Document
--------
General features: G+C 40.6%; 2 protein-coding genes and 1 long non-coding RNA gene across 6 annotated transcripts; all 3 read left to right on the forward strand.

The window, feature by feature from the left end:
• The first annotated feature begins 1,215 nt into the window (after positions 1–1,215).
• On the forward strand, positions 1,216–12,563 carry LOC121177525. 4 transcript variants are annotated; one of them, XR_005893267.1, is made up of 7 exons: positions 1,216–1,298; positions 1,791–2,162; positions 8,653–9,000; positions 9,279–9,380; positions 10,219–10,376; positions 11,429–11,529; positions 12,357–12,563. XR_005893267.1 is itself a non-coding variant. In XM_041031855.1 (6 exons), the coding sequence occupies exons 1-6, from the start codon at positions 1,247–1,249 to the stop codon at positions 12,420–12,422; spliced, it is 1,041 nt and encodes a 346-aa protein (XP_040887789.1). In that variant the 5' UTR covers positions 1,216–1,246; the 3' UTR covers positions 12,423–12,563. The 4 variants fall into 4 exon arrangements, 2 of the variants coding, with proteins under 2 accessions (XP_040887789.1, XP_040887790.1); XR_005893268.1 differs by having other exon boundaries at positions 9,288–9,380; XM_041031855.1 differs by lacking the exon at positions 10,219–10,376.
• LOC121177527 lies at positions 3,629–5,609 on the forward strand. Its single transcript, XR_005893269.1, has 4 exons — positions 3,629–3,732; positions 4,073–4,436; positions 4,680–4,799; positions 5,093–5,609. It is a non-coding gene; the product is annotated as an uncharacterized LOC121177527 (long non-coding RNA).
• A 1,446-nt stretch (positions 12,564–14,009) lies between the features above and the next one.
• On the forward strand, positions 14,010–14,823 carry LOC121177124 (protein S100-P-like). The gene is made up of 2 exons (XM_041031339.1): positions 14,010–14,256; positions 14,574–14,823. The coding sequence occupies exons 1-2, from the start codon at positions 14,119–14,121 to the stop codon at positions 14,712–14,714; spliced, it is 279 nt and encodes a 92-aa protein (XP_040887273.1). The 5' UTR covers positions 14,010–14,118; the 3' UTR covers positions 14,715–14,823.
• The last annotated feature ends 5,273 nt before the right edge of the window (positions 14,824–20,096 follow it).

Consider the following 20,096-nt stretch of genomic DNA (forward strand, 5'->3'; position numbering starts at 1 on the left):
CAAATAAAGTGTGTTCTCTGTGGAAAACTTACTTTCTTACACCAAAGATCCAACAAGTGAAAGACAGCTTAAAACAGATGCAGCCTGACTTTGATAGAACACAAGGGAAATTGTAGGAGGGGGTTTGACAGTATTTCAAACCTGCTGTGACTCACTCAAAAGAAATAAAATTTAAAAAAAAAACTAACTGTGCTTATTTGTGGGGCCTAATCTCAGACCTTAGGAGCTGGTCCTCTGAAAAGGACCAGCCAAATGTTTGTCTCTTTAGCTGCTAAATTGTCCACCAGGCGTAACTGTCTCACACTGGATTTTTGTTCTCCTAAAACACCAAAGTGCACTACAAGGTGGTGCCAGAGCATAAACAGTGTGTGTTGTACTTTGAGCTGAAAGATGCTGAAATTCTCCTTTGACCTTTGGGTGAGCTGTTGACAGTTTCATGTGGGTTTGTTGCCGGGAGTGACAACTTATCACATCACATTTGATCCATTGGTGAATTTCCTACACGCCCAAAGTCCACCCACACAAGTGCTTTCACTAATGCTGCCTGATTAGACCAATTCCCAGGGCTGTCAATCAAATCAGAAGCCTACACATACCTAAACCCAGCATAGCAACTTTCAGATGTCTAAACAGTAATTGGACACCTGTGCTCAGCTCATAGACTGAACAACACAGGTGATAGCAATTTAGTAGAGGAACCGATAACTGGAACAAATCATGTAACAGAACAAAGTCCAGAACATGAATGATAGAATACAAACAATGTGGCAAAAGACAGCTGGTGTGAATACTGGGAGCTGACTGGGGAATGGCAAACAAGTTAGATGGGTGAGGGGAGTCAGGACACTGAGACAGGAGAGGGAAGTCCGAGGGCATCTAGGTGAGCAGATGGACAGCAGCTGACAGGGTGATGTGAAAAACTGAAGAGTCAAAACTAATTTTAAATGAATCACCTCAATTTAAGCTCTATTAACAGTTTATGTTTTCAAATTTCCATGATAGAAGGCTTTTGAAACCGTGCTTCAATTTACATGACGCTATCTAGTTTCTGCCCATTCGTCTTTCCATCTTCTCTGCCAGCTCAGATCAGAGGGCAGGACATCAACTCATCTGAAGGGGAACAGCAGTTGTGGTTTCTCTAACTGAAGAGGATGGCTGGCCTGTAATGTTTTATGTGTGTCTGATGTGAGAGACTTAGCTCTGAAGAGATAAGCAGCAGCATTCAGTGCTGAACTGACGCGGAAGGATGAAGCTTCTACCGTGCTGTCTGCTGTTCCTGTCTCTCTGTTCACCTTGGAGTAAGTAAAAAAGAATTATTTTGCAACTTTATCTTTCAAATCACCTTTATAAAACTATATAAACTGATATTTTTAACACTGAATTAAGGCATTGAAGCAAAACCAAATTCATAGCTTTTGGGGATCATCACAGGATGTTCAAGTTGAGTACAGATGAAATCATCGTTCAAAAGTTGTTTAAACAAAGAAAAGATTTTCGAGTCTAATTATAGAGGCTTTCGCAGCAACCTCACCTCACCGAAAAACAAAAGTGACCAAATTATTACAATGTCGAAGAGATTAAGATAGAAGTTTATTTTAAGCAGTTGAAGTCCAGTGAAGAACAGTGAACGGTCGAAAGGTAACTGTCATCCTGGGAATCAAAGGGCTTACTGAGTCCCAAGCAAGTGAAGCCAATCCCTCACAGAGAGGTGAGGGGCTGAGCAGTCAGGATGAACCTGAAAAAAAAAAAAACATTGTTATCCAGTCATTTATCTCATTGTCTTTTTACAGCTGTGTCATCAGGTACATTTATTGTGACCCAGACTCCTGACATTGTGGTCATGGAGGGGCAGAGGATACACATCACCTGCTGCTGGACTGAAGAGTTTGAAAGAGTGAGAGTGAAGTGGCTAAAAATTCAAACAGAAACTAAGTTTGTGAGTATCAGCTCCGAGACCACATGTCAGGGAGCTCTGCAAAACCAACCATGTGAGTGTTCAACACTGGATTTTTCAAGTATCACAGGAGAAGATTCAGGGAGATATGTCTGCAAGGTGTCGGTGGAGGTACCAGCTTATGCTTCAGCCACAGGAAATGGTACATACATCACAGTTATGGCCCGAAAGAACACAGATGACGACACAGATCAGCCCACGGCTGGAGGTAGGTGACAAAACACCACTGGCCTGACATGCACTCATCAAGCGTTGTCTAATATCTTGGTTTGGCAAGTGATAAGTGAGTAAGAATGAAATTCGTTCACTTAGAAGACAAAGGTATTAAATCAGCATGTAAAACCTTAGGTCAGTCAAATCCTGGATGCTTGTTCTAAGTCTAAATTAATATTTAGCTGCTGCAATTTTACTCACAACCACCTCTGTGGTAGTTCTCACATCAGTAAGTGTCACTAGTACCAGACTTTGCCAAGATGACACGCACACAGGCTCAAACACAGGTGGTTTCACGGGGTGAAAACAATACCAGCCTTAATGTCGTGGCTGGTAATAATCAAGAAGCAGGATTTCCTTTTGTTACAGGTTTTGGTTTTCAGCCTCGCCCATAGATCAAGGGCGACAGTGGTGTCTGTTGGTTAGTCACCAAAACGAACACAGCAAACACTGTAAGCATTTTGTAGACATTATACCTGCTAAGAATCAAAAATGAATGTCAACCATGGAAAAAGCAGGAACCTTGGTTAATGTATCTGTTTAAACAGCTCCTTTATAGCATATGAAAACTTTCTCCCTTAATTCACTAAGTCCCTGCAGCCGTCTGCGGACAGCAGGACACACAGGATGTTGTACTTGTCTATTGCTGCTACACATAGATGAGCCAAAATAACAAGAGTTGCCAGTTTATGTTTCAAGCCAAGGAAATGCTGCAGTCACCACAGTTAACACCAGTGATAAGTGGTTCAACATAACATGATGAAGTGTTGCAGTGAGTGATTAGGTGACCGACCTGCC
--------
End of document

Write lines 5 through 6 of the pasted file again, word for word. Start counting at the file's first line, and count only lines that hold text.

• LOC121177527 lies at positions 3,629–5,609 on the forward strand. Its single transcript, XR_005893269.1, has 4 exons — positions 3,629–3,732; positions 4,073–4,436; positions 4,680–4,799; positions 5,093–5,609. It is a non-coding gene; the product is annotated as an uncharacterized LOC121177527 (long non-coding RNA).
• A 1,446-nt stretch (positions 12,564–14,009) lies between the features above and the next one.